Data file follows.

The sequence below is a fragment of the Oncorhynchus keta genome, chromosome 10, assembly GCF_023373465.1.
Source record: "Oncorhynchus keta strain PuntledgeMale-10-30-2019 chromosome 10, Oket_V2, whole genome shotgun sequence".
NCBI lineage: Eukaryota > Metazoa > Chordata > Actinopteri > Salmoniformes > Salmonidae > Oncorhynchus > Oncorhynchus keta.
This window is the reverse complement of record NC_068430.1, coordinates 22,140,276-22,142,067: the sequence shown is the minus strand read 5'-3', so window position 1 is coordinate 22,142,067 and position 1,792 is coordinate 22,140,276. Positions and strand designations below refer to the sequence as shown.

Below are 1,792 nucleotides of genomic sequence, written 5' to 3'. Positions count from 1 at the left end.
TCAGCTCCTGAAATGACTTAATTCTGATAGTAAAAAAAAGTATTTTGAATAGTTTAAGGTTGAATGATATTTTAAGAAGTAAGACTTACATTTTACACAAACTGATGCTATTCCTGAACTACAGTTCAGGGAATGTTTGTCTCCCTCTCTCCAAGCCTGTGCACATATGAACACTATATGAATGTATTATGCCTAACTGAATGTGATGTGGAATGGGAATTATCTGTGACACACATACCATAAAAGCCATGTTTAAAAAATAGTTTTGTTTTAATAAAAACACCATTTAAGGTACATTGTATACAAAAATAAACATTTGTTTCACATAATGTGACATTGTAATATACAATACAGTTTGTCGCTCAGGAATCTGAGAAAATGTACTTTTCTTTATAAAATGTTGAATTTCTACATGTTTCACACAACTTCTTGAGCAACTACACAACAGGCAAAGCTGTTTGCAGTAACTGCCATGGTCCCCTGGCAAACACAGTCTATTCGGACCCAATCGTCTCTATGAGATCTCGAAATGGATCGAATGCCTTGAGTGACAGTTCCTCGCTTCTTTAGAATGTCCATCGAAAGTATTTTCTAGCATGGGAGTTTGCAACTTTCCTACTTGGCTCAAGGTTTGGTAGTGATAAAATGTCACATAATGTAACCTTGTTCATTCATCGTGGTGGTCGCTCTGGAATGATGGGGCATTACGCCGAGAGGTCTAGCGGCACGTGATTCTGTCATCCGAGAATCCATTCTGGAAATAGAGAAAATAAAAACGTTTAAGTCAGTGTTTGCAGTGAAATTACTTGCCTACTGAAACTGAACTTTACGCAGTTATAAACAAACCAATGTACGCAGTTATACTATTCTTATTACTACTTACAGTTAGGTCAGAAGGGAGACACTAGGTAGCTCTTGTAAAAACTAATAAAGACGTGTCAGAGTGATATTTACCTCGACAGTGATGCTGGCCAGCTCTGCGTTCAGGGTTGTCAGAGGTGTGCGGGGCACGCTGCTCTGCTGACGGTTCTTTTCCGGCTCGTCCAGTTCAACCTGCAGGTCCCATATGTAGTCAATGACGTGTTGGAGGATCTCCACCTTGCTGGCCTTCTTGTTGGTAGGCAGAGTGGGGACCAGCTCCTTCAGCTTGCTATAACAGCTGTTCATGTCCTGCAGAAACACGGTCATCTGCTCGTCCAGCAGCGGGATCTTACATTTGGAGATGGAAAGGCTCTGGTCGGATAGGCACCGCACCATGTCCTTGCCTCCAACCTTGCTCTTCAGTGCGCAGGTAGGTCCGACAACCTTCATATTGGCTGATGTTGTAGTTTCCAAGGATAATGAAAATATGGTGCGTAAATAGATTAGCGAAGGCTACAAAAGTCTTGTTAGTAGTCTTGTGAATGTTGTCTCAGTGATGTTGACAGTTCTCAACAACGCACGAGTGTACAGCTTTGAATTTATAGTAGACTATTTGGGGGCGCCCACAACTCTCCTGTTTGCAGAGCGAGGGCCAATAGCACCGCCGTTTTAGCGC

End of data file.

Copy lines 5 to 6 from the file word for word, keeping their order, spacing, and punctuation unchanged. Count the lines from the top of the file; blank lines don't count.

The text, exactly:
Below are 1,792 nucleotides of genomic sequence, written 5' to 3'. Positions count from 1 at the left end.
TCAGCTCCTGAAATGACTTAATTCTGATAGTAAAAAAAAGTATTTTGAATAGTTTAAGGTTGAATGATATTTTAAGAAGTAAGACTTACATTTTACACAAACTGATGCTATTCCTGAACTACAGTTCAGGGAATGTTTGTCTCCCTCTCTCCAAGCCTGTGCACATATGAACACTATATGAATGTATTATGCCTAACTGAATGTGATGTGGAATGGGAATTATCTGTGACACACATACCATAAAAGCCATGTTTAAAAAATAGTTTTGTTTTAATAAAAACACCATTTAAGGTACATTGTATACAAAAATAAACATTTGTTTCACATAATGTGACATTGTAATATACAATACAGTTTGTCGCTCAGGAATCTGAGAAAATGTACTTTTCTTTATAAAATGTTGAATTTCTACATGTTTCACACAACTTCTTGAGCAACTACACAACAGGCAAAGCTGTTTGCAGTAACTGCCATGGTCCCCTGGCAAACACAGTCTATTCGGACCCAATCGTCTCTATGAGATCTCGAAATGGATCGAATGCCTTGAGTGACAGTTCCTCGCTTCTTTAGAATGTCCATCGAAAGTATTTTCTAGCATGGGAGTTTGCAACTTTCCTACTTGGCTCAAGGTTTGGTAGTGATAAAATGTCACATAATGTAACCTTGTTCATTCATCGTGGTGGTCGCTCTGGAATGATGGGGCATTACGCCGAGAGGTCTAGCGGCACGTGATTCTGTCATCCGAGAATCCATTCTGGAAATAGAGAAAATAAAAACGTTTAAGTCAGTGTTTGCAGTGAAATTACTTGCCTACTGAAACTGAACTTTACGCAGTTATAAACAAACCAATGTACGCAGTTATACTATTCTTATTACTACTTACAGTTAGGTCAGAAGGGAGACACTAGGTAGCTCTTGTAAAAACTAATAAAGACGTGTCAGAGTGATATTTACCTCGACAGTGATGCTGGCCAGCTCTGCGTTCAGGGTTGTCAGAGGTGTGCGGGGCACGCTGCTCTGCTGACGGTTCTTTTCCGGCTCGTCCAGTTCAACCTGCAGGTCCCATATGTAGTCAATGACGTGTTGGAGGATCTCCACCTTGCTGGCCTTCTTGTTGGTAGGCAGAGTGGGGACCAGCTCCTTCAGCTTGCTATAACAGCTGTTCATGTCCTGCAGAAACACGGTCATCTGCTCGTCCAGCAGCGGGATCTTACATTTGGAGATGGAAAGGCTCTGGTCGGATAGGCACCGCACCATGTCCTTGCCTCCAACCTTGCTCTTCAGTGCGCAGGTAGGTCCGACAACCTTCATATTGGCTGATGTTGTAGTTTCCAAGGATAATGAAAATATGGTGCGTAAATAGATTAGCGAAGGCTACAAAAGTCTTGTTAGTAGTCTTGTGAATGTTGTCTCAGTGATGTTGACAGTTCTCAACAACGCACGAGTGTACAGCTTTGAATTTATAGTAGACTATTTGGGGGCGCCCACAACTCTCCTGTTTGCAGAGCGAGGGCCAATAGCACCGCCGTTTTAGCGC